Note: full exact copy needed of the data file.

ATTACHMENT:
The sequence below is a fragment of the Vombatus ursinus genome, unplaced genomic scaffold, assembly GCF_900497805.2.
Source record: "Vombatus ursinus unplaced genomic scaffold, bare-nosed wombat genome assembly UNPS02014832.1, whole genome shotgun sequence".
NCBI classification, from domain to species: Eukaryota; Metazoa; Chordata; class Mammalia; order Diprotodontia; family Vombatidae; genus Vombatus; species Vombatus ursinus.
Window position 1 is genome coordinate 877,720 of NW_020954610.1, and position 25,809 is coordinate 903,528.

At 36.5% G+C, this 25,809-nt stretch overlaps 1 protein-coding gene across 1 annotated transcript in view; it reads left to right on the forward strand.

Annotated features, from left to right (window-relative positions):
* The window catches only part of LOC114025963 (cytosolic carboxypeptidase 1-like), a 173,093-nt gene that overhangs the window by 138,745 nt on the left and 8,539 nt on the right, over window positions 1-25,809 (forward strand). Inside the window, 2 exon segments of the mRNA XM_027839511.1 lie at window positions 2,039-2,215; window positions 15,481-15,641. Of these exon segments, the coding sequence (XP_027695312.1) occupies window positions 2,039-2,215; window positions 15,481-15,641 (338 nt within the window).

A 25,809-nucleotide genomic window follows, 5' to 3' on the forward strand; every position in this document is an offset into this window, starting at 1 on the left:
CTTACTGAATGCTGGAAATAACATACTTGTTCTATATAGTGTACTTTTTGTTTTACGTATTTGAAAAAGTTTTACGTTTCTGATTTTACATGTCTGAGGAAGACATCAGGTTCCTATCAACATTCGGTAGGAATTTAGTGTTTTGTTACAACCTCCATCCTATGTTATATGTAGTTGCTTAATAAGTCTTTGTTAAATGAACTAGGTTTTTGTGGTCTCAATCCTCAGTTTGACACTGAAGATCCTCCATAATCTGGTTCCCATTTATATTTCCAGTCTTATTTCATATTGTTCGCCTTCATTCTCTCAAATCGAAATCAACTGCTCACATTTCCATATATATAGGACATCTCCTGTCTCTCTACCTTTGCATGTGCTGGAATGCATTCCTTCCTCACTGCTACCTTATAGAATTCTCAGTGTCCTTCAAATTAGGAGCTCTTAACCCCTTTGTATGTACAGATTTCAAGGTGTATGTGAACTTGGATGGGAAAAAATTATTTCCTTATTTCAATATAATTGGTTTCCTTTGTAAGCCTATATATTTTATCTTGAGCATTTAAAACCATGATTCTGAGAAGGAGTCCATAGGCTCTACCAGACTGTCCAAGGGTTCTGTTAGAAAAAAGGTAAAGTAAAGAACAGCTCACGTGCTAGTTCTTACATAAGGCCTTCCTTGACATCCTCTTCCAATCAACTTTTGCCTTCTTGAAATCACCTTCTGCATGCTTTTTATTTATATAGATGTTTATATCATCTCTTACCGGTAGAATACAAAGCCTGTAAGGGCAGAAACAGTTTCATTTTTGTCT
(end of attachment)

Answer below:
The sequence below is a fragment of the Vombatus ursinus genome, unplaced genomic scaffold, assembly GCF_900497805.2.
Source record: "Vombatus ursinus unplaced genomic scaffold, bare-nosed wombat genome assembly UNPS02014832.1, whole genome shotgun sequence".
NCBI classification, from domain to species: Eukaryota; Metazoa; Chordata; class Mammalia; order Diprotodontia; family Vombatidae; genus Vombatus; species Vombatus ursinus.
Window position 1 is genome coordinate 877,720 of NW_020954610.1, and position 25,809 is coordinate 903,528.

At 36.5% G+C, this 25,809-nt stretch overlaps 1 protein-coding gene across 1 annotated transcript in view; it reads left to right on the forward strand.

Annotated features, from left to right (window-relative positions):
* The window catches only part of LOC114025963 (cytosolic carboxypeptidase 1-like), a 173,093-nt gene that overhangs the window by 138,745 nt on the left and 8,539 nt on the right, over window positions 1-25,809 (forward strand). Inside the window, 2 exon segments of the mRNA XM_027839511.1 lie at window positions 2,039-2,215; window positions 15,481-15,641. Of these exon segments, the coding sequence (XP_027695312.1) occupies window positions 2,039-2,215; window positions 15,481-15,641 (338 nt within the window).

A 25,809-nucleotide genomic window follows, 5' to 3' on the forward strand; every position in this document is an offset into this window, starting at 1 on the left:
CTTACTGAATGCTGGAAATAACATACTTGTTCTATATAGTGTACTTTTTGTTTTACGTATTTGAAAAAGTTTTACGTTTCTGATTTTACATGTCTGAGGAAGACATCAGGTTCCTATCAACATTCGGTAGGAATTTAGTGTTTTGTTACAACCTCCATCCTATGTTATATGTAGTTGCTTAATAAGTCTTTGTTAAATGAACTAGGTTTTTGTGGTCTCAATCCTCAGTTTGACACTGAAGATCCTCCATAATCTGGTTCCCATTTATATTTCCAGTCTTATTTCATATTGTTCGCCTTCATTCTCTCAAATCGAAATCAACTGCTCACATTTCCATATATATAGGACATCTCCTGTCTCTCTACCTTTGCATGTGCTGGAATGCATTCCTTCCTCACTGCTACCTTATAGAATTCTCAGTGTCCTTCAAATTAGGAGCTCTTAACCCCTTTGTATGTACAGATTTCAAGGTGTATGTGAACTTGGATGGGAAAAAATTATTTCCTTATTTCAATATAATTGGTTTCCTTTGTAAGCCTATATATTTTATCTTGAGCATTTAAAACCATGATTCTGAGAAGGAGTCCATAGGCTCTACCAGACTGTCCAAGGGTTCTGTTAGAAAAAAGGTAAAGTAAAGAACAGCTCACGTGCTAGTTCTTACATAAGGCCTTCCTTGACATCCTCTTCCAATCAACTTTTGCCTTCTTGAAATCACCTTCTGCATGCTTTTTATTTATATAGATGTTTATATCATCTCTTACCGGTAGAATACAAAGCCTGTAAGGGCAGAAACAGTTTCATTTTTGTCT